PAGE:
Author Topic: B2-0901 The F chord  (Read 3665 times)

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Offline stitch101

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Re: B2-0901 The F chord
« Reply #50 on: February 12, 2021, 11:26:38 pm »


 I have tried for the last half a year or so, dedicating like half an hour a DAY to this issue. Everything just grinds to a halt when F pops up in some chord progression.



Your not going to like this but this is the problem.

You need to spend 5 minutes a day addressing the problem. Which in your own word is

Quote
My big frustration lies with finger 3 and 4. I simply CANNOT switch quickly from any other open chord into F.
Quote
Everything just grinds to a halt when F pops up in some chord progression.

You need to pick a chord progression G F C F and painstakingly slow force your finger do what you
want then to do.
Another good trick is to do the One chord change (not the One Minute) the One Chord

It goes like this. Play the F, lift your fingers off the strings then place them back down repeat
over and over.
Do it slow make those fingers go where you want them to go.
When that becomes easy Play the F take your whole hand off the fret board and then play an
other F. Rinse and repeat
When that becomes easy play the F take your whole hand off the fret board and touch your knee.
Again over and over until you can play the F chord in your sleep.

5 minutes a day for a few weeks and you should see a big improvement.
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Offline ElectroGuitara

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Re: B2-0901 The F chord
« Reply #51 on: February 12, 2021, 11:33:26 pm »
Again over and over until you can play the F chord in your sleep.
A nice lesson - thanks - need to try this as well.

With or without looking at the hand, fingers and fret board?
Starting with looking I guess..

Offline firstrazor

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Re: B2-0901 The F chord
« Reply #52 on: February 13, 2021, 03:52:48 am »
Play in the dark, use the ear, I think this will help to improve faster


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Offline firstrazor

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Re: B2-0901 The F chord
« Reply #53 on: February 13, 2021, 04:00:04 am »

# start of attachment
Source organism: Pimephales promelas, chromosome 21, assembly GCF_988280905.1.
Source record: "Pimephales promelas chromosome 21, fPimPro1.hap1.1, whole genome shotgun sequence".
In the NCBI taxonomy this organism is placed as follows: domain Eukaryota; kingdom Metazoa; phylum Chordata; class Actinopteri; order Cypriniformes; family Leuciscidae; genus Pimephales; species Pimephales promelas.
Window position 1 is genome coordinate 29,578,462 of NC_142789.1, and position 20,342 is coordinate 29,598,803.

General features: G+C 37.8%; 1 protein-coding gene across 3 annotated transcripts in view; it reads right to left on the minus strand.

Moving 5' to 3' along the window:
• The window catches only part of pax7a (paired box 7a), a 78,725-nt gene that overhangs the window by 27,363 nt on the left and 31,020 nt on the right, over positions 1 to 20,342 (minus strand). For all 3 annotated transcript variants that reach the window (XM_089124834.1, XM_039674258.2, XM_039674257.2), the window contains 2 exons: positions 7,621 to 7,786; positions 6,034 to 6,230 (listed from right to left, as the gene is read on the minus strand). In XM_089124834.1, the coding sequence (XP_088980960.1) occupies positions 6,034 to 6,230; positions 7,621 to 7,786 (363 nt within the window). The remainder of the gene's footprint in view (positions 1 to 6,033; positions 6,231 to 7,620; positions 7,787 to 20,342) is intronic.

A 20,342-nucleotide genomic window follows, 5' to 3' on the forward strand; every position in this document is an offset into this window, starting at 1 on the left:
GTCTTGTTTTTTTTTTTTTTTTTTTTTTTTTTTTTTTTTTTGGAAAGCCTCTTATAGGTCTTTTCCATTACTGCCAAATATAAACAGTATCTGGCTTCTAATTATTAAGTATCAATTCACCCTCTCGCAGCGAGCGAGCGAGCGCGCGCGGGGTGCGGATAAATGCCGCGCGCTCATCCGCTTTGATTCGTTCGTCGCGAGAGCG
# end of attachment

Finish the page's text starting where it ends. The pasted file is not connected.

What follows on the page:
Ok new photo.
https://ibb.co/TPW0V1W
The sound seems good when I down strum every single string, instead if I try to strum up and down with energy and quick sometimes I hear 1 o 2 string not perfectly clean.

Regarding change chords, I watched the Justin video, and for him it is perfectly fine put the finger one at the time at this level. It's ok? In the sense I can reach a decent number changes or I need to try to move finger together?
My thumb is placed more towards the middle in order to have more pressure for the index finger, otherwise the high e string is often muted. I’m an Asian with relatively smaller hand, maybe it is a different case for you.


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Offline stuartw

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Re: B2-0901 The F chord
« Reply #54 on: February 13, 2021, 09:22:15 am »
Play in the dark, use the ear, I think this will help to improve faster
I've never really understood this. If you are having problems placing your fingers in the correct position how will playing in the dark help? Surely you will be just fumbling around trying to the placing fingers. Isn't the idea to place in the correct position and repeat?

Offline DarrellW

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Re: B2-0901 The F chord
« Reply #55 on: February 13, 2021, 09:46:47 am »
Playing in the dark removes one of your senses from the equation so allows you to concentrate more on what is left, it’s something that I do quite often when I have minor issues with the odd things, not exclusively guitar related!

Online tobyjenner

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Re: B2-0901 The F chord